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Innovation

Killer keyboards

OK, so keyboards probably won't kill you. However, the H1N1 season began in this hemisphere August 15th and seasonal flu is approaching quickly. Given that the majority of our user base falls into the category of people at greatest risk for infection and complications from H1N1, our computer labs should certainly be on our radar screens for prevention efforts.
Written by Christopher Dawson, Contributor on

I'm not talking about really cool keyboards here. I'm talking about the petri dishes that we call keyboards in school computer labs. Have you ever watched elementary school kids in a lab? They sneeze, cough, wipe runny noses, and otherwise exude illness and then go right back to typing and mousing. Older folks, quite frankly, aren't much better and shared computer labs really are a significant source of potential disease transmission.

True, those keyboards probably won't kill you. However, the H1N1 season began in this hemisphere August 15th and seasonal flu is approaching quickly. Given that the majority of our user base falls into the category of people at greatest risk for infection and complications from H1N1, our computer labs should certainly be on our radar screens for prevention efforts.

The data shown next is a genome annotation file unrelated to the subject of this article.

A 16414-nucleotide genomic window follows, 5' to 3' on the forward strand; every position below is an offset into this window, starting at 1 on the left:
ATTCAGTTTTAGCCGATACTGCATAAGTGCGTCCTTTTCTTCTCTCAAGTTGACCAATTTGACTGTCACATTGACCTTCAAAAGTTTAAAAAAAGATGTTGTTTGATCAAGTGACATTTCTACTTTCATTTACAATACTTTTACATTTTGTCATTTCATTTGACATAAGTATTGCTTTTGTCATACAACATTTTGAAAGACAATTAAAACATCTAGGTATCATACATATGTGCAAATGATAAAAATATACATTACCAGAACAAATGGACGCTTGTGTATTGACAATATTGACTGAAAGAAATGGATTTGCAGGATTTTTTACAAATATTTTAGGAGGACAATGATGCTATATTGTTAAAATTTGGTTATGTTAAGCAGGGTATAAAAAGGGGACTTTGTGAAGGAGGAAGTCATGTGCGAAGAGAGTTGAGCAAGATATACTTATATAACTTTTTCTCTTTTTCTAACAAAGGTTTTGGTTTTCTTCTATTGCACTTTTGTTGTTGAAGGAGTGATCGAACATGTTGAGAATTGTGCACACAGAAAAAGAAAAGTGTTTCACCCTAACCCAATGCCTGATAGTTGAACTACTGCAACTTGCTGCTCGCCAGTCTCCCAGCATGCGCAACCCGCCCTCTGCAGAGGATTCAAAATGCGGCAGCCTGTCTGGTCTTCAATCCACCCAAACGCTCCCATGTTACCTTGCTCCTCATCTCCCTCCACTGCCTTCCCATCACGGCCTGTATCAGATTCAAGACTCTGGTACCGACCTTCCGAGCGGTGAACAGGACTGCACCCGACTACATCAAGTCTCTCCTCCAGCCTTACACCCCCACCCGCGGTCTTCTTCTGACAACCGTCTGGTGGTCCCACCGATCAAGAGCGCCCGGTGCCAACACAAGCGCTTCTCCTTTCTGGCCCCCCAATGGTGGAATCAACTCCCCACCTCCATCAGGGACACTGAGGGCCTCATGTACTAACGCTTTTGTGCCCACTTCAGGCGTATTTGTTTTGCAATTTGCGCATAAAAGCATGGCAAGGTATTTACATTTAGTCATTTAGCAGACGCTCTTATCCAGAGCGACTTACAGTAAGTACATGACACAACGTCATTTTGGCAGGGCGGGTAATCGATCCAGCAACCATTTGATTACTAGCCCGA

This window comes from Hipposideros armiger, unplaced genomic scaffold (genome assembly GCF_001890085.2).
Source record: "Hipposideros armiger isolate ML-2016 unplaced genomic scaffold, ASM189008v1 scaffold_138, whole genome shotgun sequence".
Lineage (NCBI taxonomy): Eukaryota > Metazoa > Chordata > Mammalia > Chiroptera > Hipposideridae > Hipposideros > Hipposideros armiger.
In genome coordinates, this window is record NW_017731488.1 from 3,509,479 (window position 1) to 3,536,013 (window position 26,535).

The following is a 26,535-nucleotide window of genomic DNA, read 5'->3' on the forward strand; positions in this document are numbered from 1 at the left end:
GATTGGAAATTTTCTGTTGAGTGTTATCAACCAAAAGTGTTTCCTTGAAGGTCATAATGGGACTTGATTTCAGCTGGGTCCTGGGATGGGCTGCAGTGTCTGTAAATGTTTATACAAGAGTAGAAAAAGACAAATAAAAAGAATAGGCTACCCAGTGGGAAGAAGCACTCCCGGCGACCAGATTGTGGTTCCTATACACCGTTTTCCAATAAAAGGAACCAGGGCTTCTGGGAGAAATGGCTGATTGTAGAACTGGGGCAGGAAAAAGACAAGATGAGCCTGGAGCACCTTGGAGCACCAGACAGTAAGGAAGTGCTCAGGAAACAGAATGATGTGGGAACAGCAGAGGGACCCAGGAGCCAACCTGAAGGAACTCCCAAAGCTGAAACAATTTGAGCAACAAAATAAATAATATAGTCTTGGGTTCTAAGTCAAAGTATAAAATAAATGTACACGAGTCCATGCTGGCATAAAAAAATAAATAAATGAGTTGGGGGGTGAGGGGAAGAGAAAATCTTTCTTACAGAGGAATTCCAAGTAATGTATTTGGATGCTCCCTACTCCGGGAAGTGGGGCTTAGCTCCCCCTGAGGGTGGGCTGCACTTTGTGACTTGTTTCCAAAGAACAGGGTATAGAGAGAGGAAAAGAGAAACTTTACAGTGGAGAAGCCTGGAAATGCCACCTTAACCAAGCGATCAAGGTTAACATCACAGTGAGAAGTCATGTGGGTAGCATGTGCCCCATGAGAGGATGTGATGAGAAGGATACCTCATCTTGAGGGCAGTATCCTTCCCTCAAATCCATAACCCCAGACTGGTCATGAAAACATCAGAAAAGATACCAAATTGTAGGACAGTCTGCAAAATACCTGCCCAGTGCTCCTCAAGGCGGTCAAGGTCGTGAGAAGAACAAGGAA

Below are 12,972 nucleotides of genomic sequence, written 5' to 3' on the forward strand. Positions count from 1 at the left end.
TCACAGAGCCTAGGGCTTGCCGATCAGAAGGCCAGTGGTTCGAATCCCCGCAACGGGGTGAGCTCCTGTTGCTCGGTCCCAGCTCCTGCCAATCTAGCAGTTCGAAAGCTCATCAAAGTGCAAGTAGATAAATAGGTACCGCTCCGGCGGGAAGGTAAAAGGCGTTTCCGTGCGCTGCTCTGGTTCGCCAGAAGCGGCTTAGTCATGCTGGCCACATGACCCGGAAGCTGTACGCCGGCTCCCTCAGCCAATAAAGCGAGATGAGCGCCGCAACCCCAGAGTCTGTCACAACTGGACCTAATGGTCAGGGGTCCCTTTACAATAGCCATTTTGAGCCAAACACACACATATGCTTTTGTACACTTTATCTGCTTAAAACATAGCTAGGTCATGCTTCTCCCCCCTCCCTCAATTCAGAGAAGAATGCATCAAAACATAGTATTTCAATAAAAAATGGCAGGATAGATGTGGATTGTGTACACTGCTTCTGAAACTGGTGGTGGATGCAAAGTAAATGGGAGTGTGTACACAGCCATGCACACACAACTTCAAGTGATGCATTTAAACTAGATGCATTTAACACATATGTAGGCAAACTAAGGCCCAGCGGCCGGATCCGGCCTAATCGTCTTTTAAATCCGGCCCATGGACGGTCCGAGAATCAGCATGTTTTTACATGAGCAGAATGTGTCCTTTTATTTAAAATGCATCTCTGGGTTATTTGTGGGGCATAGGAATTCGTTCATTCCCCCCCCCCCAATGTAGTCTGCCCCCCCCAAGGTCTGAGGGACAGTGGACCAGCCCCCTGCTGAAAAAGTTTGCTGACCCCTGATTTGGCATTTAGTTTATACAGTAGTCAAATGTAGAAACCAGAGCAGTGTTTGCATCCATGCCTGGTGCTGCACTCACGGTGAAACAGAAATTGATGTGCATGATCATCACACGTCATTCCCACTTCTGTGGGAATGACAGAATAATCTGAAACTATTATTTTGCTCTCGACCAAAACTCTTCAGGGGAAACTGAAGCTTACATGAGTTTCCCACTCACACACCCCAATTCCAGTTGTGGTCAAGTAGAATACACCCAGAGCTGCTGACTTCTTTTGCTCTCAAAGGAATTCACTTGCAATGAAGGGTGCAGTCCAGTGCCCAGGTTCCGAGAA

All students will now be using hand sanitizer before and after using the labs in our district. That's a start. However, as I looked for effective ways to quickly and easily clean keyboards and mice (state recommendations around here are leaning towards daily or twice-daily cleanings of frequently touched surfaces), I came up blank.

Sure, Clorox wipes will do the trick pretty well, but Apple recommends a multi-step process that just isn't realistic given time constraints and everything else our staff will need to be keeping extra clean. Non-Apple keyboards could just be wiped down, too, but without those great chiclet keys, it's tough to clean them well in any sort of speedy way.

In my ideal world, there would be a quick aerosol that I could spray on a keyboard and mouse that would kill all sorts of bugs without killing any students (or at least triggering any asthma attacks). I haven't found one yet. So, as I often do with questions about real world sorts of things, I'm turning to you: What are you using to regularly clean your keyboards and mice (if anything)? Have you found any good spray solutions or are disinfecting wipes the best choice? How about just a light misting of alcohol? Or is that just a flamethrower waiting to happen? Let me know and talk back below.

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